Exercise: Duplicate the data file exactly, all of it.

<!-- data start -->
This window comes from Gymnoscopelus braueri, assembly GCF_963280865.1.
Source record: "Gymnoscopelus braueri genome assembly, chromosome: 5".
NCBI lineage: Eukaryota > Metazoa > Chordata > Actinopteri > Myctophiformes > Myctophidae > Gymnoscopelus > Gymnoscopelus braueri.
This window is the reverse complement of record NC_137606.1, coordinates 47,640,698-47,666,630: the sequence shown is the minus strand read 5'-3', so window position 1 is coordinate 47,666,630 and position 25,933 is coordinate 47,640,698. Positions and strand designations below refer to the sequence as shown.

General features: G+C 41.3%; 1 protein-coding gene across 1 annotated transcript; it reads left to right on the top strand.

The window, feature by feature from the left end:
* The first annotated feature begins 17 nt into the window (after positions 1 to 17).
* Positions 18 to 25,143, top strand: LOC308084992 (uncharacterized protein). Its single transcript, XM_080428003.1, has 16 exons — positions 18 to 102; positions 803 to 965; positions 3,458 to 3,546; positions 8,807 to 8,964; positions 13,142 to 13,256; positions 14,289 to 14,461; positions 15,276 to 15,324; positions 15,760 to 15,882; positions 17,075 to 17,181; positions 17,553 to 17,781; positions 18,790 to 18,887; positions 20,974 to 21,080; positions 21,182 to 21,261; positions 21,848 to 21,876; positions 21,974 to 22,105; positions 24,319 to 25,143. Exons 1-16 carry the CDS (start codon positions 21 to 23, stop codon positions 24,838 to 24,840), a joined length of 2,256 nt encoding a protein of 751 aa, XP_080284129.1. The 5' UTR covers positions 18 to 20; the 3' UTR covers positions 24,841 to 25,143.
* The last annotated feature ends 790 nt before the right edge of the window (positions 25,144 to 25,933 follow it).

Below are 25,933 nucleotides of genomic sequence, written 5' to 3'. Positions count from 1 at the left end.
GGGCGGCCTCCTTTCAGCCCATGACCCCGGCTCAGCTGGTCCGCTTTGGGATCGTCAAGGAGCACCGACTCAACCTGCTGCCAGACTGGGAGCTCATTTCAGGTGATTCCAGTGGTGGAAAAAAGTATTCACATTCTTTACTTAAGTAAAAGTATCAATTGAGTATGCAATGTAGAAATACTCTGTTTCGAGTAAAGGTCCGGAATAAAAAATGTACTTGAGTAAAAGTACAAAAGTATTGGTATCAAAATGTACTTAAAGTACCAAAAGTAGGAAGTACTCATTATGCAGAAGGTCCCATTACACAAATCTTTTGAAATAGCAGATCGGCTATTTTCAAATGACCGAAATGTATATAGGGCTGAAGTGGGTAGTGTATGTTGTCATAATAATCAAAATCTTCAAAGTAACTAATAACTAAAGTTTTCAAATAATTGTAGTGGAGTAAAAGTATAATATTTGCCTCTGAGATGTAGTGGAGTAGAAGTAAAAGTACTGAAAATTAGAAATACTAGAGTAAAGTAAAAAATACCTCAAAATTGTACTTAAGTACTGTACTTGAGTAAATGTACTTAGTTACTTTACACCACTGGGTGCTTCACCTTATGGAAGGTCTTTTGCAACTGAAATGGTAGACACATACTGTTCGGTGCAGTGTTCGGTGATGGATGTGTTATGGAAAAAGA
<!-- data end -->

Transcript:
This window comes from Gymnoscopelus braueri, assembly GCF_963280865.1.
Source record: "Gymnoscopelus braueri genome assembly, chromosome: 5".
NCBI lineage: Eukaryota > Metazoa > Chordata > Actinopteri > Myctophiformes > Myctophidae > Gymnoscopelus > Gymnoscopelus braueri.
This window is the reverse complement of record NC_137606.1, coordinates 47,640,698-47,666,630: the sequence shown is the minus strand read 5'-3', so window position 1 is coordinate 47,666,630 and position 25,933 is coordinate 47,640,698. Positions and strand designations below refer to the sequence as shown.

General features: G+C 41.3%; 1 protein-coding gene across 1 annotated transcript; it reads left to right on the top strand.

The window, feature by feature from the left end:
* The first annotated feature begins 17 nt into the window (after positions 1 to 17).
* Positions 18 to 25,143, top strand: LOC308084992 (uncharacterized protein). Its single transcript, XM_080428003.1, has 16 exons — positions 18 to 102; positions 803 to 965; positions 3,458 to 3,546; positions 8,807 to 8,964; positions 13,142 to 13,256; positions 14,289 to 14,461; positions 15,276 to 15,324; positions 15,760 to 15,882; positions 17,075 to 17,181; positions 17,553 to 17,781; positions 18,790 to 18,887; positions 20,974 to 21,080; positions 21,182 to 21,261; positions 21,848 to 21,876; positions 21,974 to 22,105; positions 24,319 to 25,143. Exons 1-16 carry the CDS (start codon positions 21 to 23, stop codon positions 24,838 to 24,840), a joined length of 2,256 nt encoding a protein of 751 aa, XP_080284129.1. The 5' UTR covers positions 18 to 20; the 3' UTR covers positions 24,841 to 25,143.
* The last annotated feature ends 790 nt before the right edge of the window (positions 25,144 to 25,933 follow it).

Below are 25,933 nucleotides of genomic sequence, written 5' to 3'. Positions count from 1 at the left end.
GGGCGGCCTCCTTTCAGCCCATGACCCCGGCTCAGCTGGTCCGCTTTGGGATCGTCAAGGAGCACCGACTCAACCTGCTGCCAGACTGGGAGCTCATTTCAGGTGATTCCAGTGGTGGAAAAAAGTATTCACATTCTTTACTTAAGTAAAAGTATCAATTGAGTATGCAATGTAGAAATACTCTGTTTCGAGTAAAGGTCCGGAATAAAAAATGTACTTGAGTAAAAGTACAAAAGTATTGGTATCAAAATGTACTTAAAGTACCAAAAGTAGGAAGTACTCATTATGCAGAAGGTCCCATTACACAAATCTTTTGAAATAGCAGATCGGCTATTTTCAAATGACCGAAATGTATATAGGGCTGAAGTGGGTAGTGTATGTTGTCATAATAATCAAAATCTTCAAAGTAACTAATAACTAAAGTTTTCAAATAATTGTAGTGGAGTAAAAGTATAATATTTGCCTCTGAGATGTAGTGGAGTAGAAGTAAAAGTACTGAAAATTAGAAATACTAGAGTAAAGTAAAAAATACCTCAAAATTGTACTTAAGTACTGTACTTGAGTAAATGTACTTAGTTACTTTACACCACTGGGTGCTTCACCTTATGGAAGGTCTTTTGCAACTGAAATGGTAGACACATACTGTTCGGTGCAGTGTTCGGTGATGGATGTGTTATGGAAAAAGA